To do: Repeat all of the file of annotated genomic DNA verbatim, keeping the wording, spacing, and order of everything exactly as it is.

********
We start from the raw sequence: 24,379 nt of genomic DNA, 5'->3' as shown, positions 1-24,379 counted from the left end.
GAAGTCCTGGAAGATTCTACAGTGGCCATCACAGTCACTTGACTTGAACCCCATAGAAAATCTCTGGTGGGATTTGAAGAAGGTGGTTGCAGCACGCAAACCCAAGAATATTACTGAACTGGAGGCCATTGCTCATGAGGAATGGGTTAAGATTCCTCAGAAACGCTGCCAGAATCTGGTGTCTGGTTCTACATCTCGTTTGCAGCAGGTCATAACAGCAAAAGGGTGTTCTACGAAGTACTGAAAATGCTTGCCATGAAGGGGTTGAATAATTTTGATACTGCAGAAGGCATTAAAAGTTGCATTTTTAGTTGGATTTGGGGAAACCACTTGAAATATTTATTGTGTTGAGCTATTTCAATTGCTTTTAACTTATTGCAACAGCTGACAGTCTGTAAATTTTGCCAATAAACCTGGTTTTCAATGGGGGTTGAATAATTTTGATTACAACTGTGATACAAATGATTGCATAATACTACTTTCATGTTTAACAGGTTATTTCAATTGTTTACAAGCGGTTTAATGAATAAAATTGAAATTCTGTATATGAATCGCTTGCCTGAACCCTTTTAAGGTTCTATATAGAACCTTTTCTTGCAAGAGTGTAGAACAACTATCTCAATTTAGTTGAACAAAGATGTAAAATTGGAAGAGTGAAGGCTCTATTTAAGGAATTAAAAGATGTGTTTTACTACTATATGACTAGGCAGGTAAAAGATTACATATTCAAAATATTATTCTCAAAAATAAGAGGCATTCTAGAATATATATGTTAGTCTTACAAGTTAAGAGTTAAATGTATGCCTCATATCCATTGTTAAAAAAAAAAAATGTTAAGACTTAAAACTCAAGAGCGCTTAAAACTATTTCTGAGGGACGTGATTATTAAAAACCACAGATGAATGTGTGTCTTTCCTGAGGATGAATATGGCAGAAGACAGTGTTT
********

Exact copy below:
We start from the raw sequence: 24,379 nt of genomic DNA, 5'->3' as shown, positions 1-24,379 counted from the left end.
GAAGTCCTGGAAGATTCTACAGTGGCCATCACAGTCACTTGACTTGAACCCCATAGAAAATCTCTGGTGGGATTTGAAGAAGGTGGTTGCAGCACGCAAACCCAAGAATATTACTGAACTGGAGGCCATTGCTCATGAGGAATGGGTTAAGATTCCTCAGAAACGCTGCCAGAATCTGGTGTCTGGTTCTACATCTCGTTTGCAGCAGGTCATAACAGCAAAAGGGTGTTCTACGAAGTACTGAAAATGCTTGCCATGAAGGGGTTGAATAATTTTGATACTGCAGAAGGCATTAAAAGTTGCATTTTTAGTTGGATTTGGGGAAACCACTTGAAATATTTATTGTGTTGAGCTATTTCAATTGCTTTTAACTTATTGCAACAGCTGACAGTCTGTAAATTTTGCCAATAAACCTGGTTTTCAATGGGGGTTGAATAATTTTGATTACAACTGTGATACAAATGATTGCATAATACTACTTTCATGTTTAACAGGTTATTTCAATTGTTTACAAGCGGTTTAATGAATAAAATTGAAATTCTGTATATGAATCGCTTGCCTGAACCCTTTTAAGGTTCTATATAGAACCTTTTCTTGCAAGAGTGTAGAACAACTATCTCAATTTAGTTGAACAAAGATGTAAAATTGGAAGAGTGAAGGCTCTATTTAAGGAATTAAAAGATGTGTTTTACTACTATATGACTAGGCAGGTAAAAGATTACATATTCAAAATATTATTCTCAAAAATAAGAGGCATTCTAGAATATATATGTTAGTCTTACAAGTTAAGAGTTAAATGTATGCCTCATATCCATTGTTAAAAAAAAAAAATGTTAAGACTTAAAACTCAAGAGCGCTTAAAACTATTTCTGAGGGACGTGATTATTAAAAACCACAGATGAATGTGTGTCTTTCCTGAGGATGAATATGGCAGAAGACAGTGTTT